How to Save This Car Club

(written by TCT Member Rhonda Gelstein)

In August I was invited to attend a convention geared toward event planners.  The convention itself was fantastic, and the educational classes were, well, educational.  One of the classes really helped solidify some of my thoughts about classic car clubs, declining membership, and how to bridge the generational gaps.

When we joined our first classic car club I was in my 30s.  Neither my husband Mark nor I come from car families.  We just liked them, and jumped in with both feet when we purchased our 1950 Packard, and then 1958 Nash Metropolitan.  Around the same time we purchased a 1956 Benroy teardrop trailer, thus beginning our adventures with a vintage travel trailer club, Tin Can Tourists.  That was 13 years ago, and while we’re still active with both the classic car hobby and the classic trailer hobby, the differences between the two styles of organizations really highlights the differences in approach to gaining, and retaining membership.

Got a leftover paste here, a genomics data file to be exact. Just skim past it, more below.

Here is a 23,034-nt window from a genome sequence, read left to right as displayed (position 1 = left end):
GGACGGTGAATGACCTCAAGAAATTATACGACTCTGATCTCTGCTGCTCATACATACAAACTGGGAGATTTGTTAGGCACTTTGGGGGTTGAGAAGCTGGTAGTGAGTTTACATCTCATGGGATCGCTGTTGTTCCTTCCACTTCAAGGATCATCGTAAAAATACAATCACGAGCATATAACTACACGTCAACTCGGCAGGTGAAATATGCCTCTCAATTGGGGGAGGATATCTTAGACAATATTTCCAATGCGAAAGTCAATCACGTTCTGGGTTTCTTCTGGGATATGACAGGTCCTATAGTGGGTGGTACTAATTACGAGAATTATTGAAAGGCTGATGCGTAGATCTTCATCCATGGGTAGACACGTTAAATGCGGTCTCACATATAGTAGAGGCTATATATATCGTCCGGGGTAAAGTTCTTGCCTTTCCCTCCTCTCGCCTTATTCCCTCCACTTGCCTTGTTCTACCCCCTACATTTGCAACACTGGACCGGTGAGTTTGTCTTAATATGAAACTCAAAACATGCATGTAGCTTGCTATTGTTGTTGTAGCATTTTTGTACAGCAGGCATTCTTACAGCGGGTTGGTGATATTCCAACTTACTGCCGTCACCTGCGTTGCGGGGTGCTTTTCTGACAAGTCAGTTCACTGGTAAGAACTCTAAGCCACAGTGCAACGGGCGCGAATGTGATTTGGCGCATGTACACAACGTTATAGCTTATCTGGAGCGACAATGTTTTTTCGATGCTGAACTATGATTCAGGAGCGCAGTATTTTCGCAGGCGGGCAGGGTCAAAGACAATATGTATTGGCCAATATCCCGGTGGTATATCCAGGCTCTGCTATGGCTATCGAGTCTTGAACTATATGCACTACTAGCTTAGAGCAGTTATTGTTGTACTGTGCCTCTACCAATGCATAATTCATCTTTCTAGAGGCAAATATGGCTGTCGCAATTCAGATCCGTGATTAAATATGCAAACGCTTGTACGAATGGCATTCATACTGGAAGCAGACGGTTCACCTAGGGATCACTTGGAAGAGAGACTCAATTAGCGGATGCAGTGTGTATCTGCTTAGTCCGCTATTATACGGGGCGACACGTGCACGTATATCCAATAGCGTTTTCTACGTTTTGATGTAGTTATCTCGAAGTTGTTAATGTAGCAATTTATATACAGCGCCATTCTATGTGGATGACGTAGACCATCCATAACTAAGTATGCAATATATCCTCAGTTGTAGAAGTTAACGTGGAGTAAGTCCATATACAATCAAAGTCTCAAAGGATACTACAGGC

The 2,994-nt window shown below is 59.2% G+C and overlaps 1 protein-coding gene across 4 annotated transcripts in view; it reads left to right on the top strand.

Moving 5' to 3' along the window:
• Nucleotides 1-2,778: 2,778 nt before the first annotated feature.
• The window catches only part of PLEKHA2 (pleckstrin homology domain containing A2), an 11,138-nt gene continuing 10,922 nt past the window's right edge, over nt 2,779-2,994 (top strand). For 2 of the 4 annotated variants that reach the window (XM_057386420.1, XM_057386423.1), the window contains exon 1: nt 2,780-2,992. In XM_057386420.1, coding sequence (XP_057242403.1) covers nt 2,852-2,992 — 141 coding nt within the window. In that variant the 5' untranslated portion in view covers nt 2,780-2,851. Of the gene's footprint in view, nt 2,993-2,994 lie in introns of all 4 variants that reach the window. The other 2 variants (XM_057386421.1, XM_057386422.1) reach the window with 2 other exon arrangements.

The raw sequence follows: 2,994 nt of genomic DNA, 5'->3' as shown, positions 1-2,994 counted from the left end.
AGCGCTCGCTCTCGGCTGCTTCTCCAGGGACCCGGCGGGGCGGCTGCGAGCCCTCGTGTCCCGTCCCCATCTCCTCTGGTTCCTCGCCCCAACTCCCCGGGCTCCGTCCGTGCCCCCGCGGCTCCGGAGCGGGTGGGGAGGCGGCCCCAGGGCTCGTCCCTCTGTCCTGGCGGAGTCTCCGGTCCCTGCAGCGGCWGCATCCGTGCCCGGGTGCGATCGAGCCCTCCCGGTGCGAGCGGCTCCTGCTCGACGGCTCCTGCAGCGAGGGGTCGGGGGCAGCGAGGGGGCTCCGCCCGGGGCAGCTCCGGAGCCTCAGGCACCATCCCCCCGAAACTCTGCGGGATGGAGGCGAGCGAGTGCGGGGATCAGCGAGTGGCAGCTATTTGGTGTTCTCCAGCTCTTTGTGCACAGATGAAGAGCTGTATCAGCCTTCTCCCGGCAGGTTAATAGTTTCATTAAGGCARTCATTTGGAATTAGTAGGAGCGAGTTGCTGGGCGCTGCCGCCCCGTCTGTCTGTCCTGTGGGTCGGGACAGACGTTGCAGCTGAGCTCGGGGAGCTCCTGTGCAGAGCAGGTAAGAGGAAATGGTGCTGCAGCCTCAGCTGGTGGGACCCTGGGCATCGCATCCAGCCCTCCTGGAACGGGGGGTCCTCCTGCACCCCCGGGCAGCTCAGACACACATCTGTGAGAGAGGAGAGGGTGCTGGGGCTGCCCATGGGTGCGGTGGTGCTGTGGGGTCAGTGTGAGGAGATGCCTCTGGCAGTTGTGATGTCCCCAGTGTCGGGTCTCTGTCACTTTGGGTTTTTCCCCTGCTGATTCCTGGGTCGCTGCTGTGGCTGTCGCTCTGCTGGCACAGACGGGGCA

The car clubs we belong to bemoan the fact that there is declining membership, lack of interest, etc. with the following excuses:  “People buy the cars they wanted and couldn’t have when they were teenagers”, “Young people aren’t interested in old cars like ours”, “We just can’t seem to get young people interested in our cars, they don’t care about the old stuff.”; and so on.   A big amount of blame is placed on the internet.  “They don’t need to join clubs to get information anymore like we did.”   All of the car clubs we’ve been associated with have declining counts and an aging membership.  National meets are shrinking, with fewer people attending.